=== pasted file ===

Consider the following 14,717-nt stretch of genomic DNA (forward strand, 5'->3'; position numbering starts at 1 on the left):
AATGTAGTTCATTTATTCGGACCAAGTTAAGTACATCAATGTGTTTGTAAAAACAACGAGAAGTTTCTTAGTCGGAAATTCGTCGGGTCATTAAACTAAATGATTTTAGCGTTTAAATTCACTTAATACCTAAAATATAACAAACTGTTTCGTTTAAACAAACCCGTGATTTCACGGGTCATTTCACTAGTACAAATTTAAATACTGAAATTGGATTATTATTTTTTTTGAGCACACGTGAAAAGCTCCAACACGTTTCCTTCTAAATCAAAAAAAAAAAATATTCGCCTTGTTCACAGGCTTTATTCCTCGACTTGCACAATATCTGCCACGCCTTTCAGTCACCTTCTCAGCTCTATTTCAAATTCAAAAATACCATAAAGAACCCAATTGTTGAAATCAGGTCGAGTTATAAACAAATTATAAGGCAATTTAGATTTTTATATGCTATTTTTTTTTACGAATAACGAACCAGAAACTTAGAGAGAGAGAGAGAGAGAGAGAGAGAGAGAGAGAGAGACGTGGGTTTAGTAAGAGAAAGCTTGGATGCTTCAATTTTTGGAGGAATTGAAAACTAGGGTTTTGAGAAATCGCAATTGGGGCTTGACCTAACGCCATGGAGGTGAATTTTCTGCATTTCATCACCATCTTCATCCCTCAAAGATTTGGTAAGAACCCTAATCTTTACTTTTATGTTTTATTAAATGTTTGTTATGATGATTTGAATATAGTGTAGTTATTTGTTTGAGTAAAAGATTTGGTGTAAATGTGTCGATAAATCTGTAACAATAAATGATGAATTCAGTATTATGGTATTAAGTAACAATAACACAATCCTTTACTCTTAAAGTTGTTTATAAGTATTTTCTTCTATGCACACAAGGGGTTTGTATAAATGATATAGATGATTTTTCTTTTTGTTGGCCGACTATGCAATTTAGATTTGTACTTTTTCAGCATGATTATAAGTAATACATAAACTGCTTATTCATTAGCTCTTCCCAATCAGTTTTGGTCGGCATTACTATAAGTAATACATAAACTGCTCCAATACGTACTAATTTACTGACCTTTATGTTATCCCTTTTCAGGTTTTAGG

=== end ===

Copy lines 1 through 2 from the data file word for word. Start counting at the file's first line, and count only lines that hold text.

Consider the following 14,717-nt stretch of genomic DNA (forward strand, 5'->3'; position numbering starts at 1 on the left):
AATGTAGTTCATTTATTCGGACCAAGTTAAGTACATCAATGTGTTTGTAAAAACAACGAGAAGTTTCTTAGTCGGAAATTCGTCGGGTCATTAAACTAAATGATTTTAGCGTTTAAATTCACTTAATACCTAAAATATAACAAACTGTTTCGTTTAAACAAACCCGTGATTTCACGGGTCATTTCACTAGTACAAATTTAAATACTGAAATTGGATTATTATTTTTTTTGAGCACACGTGAAAAGCTCCAACACGTTTCCTTCTAAATCAAAAAAAAAAAATATTCGCCTTGTTCACAGGCTTTATTCCTCGACTTGCACAATATCTGCCACGCCTTTCAGTCACCTTCTCAGCTCTATTTCAAATTCAAAAATACCATAAAGAACCCAATTGTTGAAATCAGGTCGAGTTATAAACAAATTATAAGGCAATTTAGATTTTTATATGCTATTTTTTTTTACGAATAACGAACCAGAAACTTAGAGAGAGAGAGAGAGAGAGAGAGAGAGAGAGAGAGAGACGTGGGTTTAGTAAGAGAAAGCTTGGATGCTTCAATTTTTGGAGGAATTGAAAACTAGGGTTTTGAGAAATCGCAATTGGGGCTTGACCTAACGCCATGGAGGTGAATTTTCTGCATTTCATCACCATCTTCATCCCTCAAAGATTTGGTAAGAACCCTAATCTTTACTTTTATGTTTTATTAAATGTTTGTTATGATGATTTGAATATAGTGTAGTTATTTGTTTGAGTAAAAGATTTGGTGTAAATGTGTCGATAAATCTGTAACAATAAATGATGAATTCAGTATTATGGTATTAAGTAACAATAACACAATCCTTTACTCTTAAAGTTGTTTATAAGTATTTTCTTCTATGCACACAAGGGGTTTGTATAAATGATATAGATGATTTTTCTTTTTGTTGGCCGACTATGCAATTTAGATTTGTACTTTTTCAGCATGATTATAAGTAATACATAAACTGCTTATTCATTAGCTCTTCCCAATCAGTTTTGGTCGGCATTACTATAAGTAATACATAAACTGCTCCAATACGTACTAATTTACTGACCTTTATGTTATCCCTTTTCAGGTTTTAGG